Inhaled Fluticasone and the Hormonal and Inflammatory Response to Brief Exercise

SCHWINDT, CHRISTINA D.1; ZALDIVAR, FRANK1; ELIAKIM, ALON2; SHIN, HYE-WON1; LEU, SZU-YUN1; COOPER, DAN M.1

Medicine & Science in Sports & Exercise:
doi: 10.1249/MSS.0b013e3181dd089d
Clinical Sciences
Abstract

Purpose: Inhaled corticosteroids (ICS) improve symptoms in lung diseases, such as asthma. Initial data suggest that the effects of ICS remain localized in the lung; however, recent studies demonstrate alteration to the peripheral immune system in patients with asthma. We sought to evaluate the effect of ICS on peripheral immune mediators and hypothalamic-pituitary-adrenal axis and their response to exercise in healthy men.

Methods: Eleven healthy males (18-30 yr old) were placed on 2 wk of fluticasone proprionate (440 μg) twice daily. A 30-min bout of exercise was performed on a cycle ergometer at approximately 70% of peak work rate before and after the start of ICS. Blood was sampled before and after exercise. Cytokines and hypothalamic-pituitary-adrenal axis mediators were measured by ELISA, and fluticasone was measured by liquid chromatography/tandem mass spectrometry.

Results: After ICS treatment, cortisol and adrenocorticotropin were decreased, and a blunted exercise response was observed for cortisol, adrenocorticotropin, and growth hormone. Peripheral leukocytes and neutrophils were significantly increased in response to exercise in both the untreated and the ICS-treated conditions and at baseline after ICS treatment. Interleukin-6 was elevated with ICS treatment, but the exercise response was blunted. Circulating median fluticasone levels were 0.15 ng·mL−1 and were increased to 0.20 ng·mL−1 in response to exercise.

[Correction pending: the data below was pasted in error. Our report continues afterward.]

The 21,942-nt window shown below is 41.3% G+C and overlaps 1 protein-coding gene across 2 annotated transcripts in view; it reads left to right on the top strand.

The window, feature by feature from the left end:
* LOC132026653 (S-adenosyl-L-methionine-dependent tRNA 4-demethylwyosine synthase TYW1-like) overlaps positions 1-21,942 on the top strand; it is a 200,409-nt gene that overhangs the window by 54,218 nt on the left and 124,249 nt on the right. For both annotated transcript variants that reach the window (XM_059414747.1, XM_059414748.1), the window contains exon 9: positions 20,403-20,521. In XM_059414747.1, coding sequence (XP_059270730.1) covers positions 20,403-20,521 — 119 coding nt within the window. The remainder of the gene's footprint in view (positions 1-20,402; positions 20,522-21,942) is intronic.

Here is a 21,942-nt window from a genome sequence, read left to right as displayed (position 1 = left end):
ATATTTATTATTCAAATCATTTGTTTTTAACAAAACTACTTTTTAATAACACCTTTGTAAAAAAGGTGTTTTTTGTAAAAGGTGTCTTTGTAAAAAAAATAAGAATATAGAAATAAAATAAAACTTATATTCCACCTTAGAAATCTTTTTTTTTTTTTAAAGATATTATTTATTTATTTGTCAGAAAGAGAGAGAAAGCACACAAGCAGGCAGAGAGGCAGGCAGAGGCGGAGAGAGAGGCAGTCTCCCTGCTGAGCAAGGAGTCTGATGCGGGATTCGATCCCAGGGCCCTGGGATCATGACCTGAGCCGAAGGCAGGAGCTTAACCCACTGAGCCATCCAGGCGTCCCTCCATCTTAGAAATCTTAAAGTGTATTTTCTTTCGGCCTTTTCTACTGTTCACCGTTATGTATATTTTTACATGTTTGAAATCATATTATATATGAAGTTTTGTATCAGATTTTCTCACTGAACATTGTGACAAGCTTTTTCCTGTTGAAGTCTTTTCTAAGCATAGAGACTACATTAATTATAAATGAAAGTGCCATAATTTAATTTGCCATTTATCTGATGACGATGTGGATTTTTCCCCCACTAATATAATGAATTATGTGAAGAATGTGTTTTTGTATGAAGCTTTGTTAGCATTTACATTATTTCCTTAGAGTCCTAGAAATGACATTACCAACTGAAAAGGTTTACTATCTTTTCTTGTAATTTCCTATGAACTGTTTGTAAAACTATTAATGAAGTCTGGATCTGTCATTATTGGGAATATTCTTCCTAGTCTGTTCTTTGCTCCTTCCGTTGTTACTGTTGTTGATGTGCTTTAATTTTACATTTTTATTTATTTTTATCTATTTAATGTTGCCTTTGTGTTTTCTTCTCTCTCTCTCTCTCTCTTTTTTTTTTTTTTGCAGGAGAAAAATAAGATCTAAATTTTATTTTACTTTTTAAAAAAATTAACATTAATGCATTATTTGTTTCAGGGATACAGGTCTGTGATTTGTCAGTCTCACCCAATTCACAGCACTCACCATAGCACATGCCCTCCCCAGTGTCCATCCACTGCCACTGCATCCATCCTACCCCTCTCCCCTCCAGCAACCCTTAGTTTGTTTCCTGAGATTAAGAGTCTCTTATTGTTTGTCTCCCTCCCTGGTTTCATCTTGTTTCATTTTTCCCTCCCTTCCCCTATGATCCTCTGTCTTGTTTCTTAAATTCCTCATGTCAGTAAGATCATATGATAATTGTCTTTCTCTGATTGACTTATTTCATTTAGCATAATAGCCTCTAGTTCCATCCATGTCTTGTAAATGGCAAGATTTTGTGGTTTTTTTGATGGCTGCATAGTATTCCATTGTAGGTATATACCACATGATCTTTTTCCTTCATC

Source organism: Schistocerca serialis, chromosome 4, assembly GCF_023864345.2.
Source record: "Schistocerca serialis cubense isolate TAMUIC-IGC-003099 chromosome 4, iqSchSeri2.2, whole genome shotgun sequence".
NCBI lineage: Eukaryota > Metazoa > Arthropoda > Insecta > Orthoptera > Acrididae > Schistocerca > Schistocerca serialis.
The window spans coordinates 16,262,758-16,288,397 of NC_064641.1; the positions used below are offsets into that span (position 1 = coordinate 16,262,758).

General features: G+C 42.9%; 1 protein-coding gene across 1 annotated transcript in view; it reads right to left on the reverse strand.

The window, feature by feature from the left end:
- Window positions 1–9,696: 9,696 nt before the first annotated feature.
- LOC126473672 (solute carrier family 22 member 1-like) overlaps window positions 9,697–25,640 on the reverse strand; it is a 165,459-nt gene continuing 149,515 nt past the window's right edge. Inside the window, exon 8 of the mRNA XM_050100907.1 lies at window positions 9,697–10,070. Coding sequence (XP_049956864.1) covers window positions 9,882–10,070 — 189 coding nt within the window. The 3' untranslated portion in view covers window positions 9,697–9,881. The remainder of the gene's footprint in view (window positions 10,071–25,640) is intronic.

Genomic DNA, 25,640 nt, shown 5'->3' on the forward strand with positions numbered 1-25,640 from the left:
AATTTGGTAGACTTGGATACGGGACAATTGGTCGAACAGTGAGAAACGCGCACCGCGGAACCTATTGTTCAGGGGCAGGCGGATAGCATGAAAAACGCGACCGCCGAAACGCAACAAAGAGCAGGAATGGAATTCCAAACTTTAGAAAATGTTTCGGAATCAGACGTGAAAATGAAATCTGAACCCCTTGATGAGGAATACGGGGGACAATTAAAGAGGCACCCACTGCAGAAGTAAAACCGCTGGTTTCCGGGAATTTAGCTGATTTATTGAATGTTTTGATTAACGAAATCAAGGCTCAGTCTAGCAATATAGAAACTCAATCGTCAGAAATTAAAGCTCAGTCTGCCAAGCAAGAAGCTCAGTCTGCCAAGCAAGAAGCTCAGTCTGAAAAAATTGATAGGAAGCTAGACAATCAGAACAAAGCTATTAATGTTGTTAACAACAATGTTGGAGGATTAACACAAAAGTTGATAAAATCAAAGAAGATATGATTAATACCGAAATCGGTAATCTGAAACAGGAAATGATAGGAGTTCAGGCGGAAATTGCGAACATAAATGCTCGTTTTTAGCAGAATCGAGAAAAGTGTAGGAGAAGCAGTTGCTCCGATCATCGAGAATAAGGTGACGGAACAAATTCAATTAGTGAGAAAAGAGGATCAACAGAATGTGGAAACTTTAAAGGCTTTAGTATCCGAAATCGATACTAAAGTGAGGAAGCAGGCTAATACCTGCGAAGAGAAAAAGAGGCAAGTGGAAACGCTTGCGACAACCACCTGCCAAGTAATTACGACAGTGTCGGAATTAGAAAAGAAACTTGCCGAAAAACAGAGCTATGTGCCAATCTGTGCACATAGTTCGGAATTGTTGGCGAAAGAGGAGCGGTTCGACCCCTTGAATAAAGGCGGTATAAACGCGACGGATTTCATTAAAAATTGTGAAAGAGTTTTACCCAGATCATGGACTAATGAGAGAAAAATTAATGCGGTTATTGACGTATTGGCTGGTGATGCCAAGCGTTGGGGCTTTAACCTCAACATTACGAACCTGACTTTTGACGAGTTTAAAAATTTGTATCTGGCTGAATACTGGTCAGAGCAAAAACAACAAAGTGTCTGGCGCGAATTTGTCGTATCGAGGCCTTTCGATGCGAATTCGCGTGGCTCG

Conclusions: Exercise revealed deficits in growth hormone production after ICS treatment not identified by static markers. Neutrophils were shown to be surrogate markers of the systemic effect of ICS. Exercise significantly increased circulating levels of fluticasone. Exercise challenge tests can be used to assess the physiological effect of exogenous corticosteroids.

Author Information

1Institute for Clinical and Translational Science, University of California - Irvine, Irvine, CA; and 2Child Health & Sports Center, Pediatric Department, Meir Medical Center, Sackler School of Medicine, Tel-Aviv University, ISRAEL

Address for correspondence: Dan M. Cooper, M.D., Pediatric Exercise Research Center, Department of Pediatrics, Bldg. 25, 2nd Floor, 101 The City Dr., Orange, CA 92868; E-mail: dcooper@uci.edu.

Submitted for publication January 2010.

Accepted for publication March 2010.

©2010The American College of Sports Medicine